Protesters rallying against extradition bill in Hong Kong. (Image by May James / Shutterstock.com)

Hong Kong unrest could stain city’s image as world-renowned financial hub: CCP’s People’s Daily

The escalated protests in Hong Kong over the contentious extradition Bill – as recently as Mon (1 Jul) – could potentially serve as a stain on the city’s reputation as a world-renowned financial and business hub, said China Communist Party’s newspaper The People’s Daily.

Reuters reported that the editorial, published on Wed (3 Jul), suggested that the protests in Hong Kong are an “undisguised challenge” to China’s method of governing the Special Administrative Region, which rests upon the “one country, two systems” model.

“It is not surprising there are some disagreements and even major disputes about certain issues, but if we fall into the whirlpool of ‘overpoliticization’ and artificially create division and opposition, it will not only serve no purpose, but will also severely hinder economic and social development,” said The People’s Daily.

The daily added that Hong Kong “cannot bear turbulence and internal friction” in addition to the challenges posed against the city by a disruption in global markets as a result of rapid technological advancements and increased global competition.

The protests on Mon saw hundreds of protestors taking siege of Hong Kong’s Legislative Council building and breaking into the building, shortly following of the 22nd anniversary of Hong Kong’s handover to China by the British in 1997.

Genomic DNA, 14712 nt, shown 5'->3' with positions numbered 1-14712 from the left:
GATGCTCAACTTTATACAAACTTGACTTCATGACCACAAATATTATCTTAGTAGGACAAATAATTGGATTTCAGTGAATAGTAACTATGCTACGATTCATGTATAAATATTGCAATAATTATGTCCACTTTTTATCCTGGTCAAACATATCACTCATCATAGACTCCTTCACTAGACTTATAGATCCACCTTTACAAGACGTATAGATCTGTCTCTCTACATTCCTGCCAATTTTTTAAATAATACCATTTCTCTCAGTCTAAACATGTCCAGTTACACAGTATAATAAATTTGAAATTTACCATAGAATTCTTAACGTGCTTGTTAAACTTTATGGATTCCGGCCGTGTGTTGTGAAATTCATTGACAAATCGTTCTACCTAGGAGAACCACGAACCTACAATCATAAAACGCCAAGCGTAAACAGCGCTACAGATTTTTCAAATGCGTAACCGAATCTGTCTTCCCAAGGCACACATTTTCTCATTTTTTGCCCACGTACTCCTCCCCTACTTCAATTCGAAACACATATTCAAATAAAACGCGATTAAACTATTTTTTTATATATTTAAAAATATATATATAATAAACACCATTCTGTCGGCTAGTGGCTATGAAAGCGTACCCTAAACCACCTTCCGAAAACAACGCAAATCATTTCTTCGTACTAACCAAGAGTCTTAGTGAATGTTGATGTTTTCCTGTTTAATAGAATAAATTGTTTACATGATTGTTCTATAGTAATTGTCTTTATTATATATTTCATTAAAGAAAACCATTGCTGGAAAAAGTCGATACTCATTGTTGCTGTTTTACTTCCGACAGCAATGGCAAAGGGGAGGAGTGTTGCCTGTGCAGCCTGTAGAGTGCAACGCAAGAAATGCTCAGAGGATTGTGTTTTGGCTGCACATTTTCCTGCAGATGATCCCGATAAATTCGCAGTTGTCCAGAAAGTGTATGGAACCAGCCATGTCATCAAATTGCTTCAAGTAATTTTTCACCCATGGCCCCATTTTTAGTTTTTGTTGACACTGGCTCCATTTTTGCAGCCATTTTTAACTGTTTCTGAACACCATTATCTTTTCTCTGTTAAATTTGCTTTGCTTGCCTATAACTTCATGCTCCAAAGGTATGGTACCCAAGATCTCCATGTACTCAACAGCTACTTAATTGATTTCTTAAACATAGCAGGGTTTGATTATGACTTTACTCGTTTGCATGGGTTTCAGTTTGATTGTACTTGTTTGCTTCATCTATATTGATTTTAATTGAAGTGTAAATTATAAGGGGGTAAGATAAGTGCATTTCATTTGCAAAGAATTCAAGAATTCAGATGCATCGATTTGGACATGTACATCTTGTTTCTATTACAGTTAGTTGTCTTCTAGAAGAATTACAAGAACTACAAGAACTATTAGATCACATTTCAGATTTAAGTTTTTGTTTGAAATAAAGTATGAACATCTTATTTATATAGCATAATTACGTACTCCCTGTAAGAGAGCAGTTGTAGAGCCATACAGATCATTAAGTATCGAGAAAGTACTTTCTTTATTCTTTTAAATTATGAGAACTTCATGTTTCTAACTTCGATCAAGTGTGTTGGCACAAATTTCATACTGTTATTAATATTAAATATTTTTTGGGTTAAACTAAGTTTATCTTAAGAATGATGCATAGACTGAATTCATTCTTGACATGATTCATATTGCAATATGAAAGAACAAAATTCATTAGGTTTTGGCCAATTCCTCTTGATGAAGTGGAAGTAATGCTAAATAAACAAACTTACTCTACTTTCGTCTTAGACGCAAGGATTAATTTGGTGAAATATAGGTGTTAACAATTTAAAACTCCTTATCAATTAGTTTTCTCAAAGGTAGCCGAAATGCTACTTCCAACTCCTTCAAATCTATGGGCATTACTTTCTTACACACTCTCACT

While many protestors remained peaceful, even the Hong Kong emblem was not spared from being defaced by several protestors. Journalists were also subjected to verbal and physical abuse by several such protestors who are reportedly pro-police, according to South China Morning Post.

The Hong Kong Journalists Association and the Hong Kong Press Photographers Association in a joint statement had strongly condemned the abuses levied by certain protestors against journalists covering the latest protest.

The groups said that the demonstrators had been “jeopardising [journalists’] safety, dealing a blow to press freedom and also undermining the public’s right to know [about the anti-extradition Bill protests]”.

While the government has decided to suspend all Legislative Council debates on the extradition Bill, many Hong Kongers continue to demand a full withdrawal of the Bill and also the resignation of Beijing-backed Chief Executive Carrie Lam, who appears adamant on holding on to her position.

Concerns were raised over the scope of powers that will be granted upon certain jurisdictions Hong Kong decides to extradite crime suspects to – particularly mainland China – should the amendment bill be passed, as certain factions remain sceptical of Beijing’s capacity to refrain from abusing the extradition arrangements.

Amnesty International warned that the proposed legislation “would extend the ability of the mainland authorities to target critics, human rights activists, journalists, NGO workers and anyone else in Hong Kong”.

Raymond Chan Chi-chuen of the pro-democracy party People Power told SCMP that while a delay may be helpful in the short term, “it will not work, as long as they don’t retract the bill”.

“People are ready for further action,” said Chan.